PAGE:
Countries Develop Plans to Transition Polio Infrastructure to Other Health Priorities

With polio eradication on the horizon, The Task Force is working with other global health agencies to determine how best to transition polio-specific public health infrastructure to other health priorities.

Since the development of the polio vaccine in 1955, the global polio program has often operated separately from other health programs. Polio programs have benefitted immunization services and overall health systems, but have had their own buildings, equipment, surveillance systems, and human resources.

Earlier this year, The Task Force began working with the World Health Organization (WHO), UNICEF, Centers for Disease Control and Prevention, Rotary International, and the Bill & Melinda Gates Foundation on the Transition Management Group (TMG) to ensure that the public health infrastructure developed for polio programs can be used for other health needs after polio funding ends in 2017.

The TMG is supporting 16 countries in developing plans to transition their polio eradication resources to other disease control programs. These countries, including Somalia, Afghanistan, Nigeria, and South Sudan, were selected due to political instability, low income, or weak health infrastructure, which leaves them vulnerable to disease outbreaks.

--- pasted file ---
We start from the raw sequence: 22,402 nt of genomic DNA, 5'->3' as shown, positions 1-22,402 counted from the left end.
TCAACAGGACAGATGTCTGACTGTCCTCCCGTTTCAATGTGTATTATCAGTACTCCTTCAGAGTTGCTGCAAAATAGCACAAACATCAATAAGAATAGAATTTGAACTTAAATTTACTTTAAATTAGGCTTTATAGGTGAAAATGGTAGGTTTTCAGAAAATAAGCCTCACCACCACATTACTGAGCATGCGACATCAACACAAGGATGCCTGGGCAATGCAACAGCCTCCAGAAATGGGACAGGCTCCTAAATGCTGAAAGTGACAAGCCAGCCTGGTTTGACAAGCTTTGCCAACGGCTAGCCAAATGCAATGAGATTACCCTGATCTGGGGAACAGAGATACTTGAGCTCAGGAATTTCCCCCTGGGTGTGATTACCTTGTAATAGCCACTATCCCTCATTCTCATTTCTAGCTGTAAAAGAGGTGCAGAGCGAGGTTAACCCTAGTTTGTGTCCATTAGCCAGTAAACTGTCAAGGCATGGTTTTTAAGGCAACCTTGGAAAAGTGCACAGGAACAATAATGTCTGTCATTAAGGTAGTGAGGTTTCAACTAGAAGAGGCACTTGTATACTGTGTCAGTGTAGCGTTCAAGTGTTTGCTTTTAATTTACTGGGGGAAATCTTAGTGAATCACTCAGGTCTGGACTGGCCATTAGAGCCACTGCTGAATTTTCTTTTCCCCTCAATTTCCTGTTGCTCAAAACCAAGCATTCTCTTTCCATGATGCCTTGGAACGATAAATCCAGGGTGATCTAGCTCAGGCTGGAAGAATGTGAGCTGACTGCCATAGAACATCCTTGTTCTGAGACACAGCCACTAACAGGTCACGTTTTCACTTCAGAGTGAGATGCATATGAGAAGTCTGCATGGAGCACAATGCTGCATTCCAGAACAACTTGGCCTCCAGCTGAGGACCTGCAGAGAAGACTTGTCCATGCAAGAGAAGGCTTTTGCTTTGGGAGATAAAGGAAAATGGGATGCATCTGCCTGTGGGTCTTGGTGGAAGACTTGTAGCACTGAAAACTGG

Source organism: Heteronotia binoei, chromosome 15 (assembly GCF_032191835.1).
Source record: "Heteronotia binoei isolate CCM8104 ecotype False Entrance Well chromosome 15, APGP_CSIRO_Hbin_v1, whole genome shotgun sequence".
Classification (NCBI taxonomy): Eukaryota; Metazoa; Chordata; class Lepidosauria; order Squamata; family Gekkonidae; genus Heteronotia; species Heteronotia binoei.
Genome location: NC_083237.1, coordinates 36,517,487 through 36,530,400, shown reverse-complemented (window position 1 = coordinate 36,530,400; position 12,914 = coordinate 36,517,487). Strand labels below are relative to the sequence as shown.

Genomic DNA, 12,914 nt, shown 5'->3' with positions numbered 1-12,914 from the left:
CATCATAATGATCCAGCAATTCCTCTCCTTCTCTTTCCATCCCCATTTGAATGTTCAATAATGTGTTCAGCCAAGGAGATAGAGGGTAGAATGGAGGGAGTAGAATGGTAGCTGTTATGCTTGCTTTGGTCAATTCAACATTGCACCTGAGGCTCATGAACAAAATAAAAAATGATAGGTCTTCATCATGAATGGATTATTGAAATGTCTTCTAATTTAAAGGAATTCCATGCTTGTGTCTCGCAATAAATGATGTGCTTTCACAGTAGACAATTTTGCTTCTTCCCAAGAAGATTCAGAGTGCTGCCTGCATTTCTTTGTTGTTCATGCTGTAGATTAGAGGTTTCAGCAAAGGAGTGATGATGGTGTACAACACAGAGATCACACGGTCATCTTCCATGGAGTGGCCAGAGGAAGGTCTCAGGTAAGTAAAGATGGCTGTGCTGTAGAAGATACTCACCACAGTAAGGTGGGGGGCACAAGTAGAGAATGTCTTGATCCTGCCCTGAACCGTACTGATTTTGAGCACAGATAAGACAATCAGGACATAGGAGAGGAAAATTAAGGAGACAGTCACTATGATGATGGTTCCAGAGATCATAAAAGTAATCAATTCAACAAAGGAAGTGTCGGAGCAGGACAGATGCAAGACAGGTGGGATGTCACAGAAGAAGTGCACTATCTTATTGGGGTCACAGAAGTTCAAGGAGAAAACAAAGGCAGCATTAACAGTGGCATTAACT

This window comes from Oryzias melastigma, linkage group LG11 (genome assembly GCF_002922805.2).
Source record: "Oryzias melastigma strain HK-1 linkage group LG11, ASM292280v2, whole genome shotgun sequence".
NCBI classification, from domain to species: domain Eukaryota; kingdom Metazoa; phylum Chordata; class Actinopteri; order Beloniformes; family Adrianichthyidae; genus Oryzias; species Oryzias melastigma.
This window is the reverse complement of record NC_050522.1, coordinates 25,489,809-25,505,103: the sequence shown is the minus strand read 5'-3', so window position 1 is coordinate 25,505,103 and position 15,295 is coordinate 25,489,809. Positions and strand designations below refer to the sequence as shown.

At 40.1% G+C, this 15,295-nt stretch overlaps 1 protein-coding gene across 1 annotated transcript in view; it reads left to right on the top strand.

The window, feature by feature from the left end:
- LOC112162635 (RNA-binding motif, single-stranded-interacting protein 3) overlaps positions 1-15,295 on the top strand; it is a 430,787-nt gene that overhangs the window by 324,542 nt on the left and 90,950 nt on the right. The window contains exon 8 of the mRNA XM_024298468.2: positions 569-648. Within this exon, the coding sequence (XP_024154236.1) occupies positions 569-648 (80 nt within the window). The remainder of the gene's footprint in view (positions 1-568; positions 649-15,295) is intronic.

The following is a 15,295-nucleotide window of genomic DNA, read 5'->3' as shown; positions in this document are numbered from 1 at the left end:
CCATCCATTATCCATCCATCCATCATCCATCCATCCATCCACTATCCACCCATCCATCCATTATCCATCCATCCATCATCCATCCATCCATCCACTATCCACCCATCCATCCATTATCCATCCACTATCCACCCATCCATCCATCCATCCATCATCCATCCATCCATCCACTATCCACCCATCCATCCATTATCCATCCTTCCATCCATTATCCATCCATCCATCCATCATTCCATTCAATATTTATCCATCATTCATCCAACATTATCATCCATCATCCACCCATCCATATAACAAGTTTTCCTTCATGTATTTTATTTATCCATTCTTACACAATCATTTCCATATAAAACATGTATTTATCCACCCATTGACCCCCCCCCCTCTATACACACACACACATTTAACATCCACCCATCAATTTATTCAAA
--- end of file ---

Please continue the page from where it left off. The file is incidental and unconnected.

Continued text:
“Our goal is to ensure that all the infrastructure gains made in polio eradication, especially in these fragile states, aren’t lost,” said Task Force Project Manager Chantal Veira, MBA. “We want to retain the best of what this program has to offer and apply it to other health initiatives.”

The TMG is working with countries to complete their specific polio transition plans by mid-2017.

The Task Force is compiling lessons learned and best practices from polio eradication, including the TMG’s work, to help inform other health and development initiatives. The first in a series of publications is a supplement for The Journal of Infectious Diseases that is expected to be published in summer 2017.

Polio is poised to become the second human disease ever eradicated. Today, the disease persists in only Afghanistan, Nigeria, and Pakistan.

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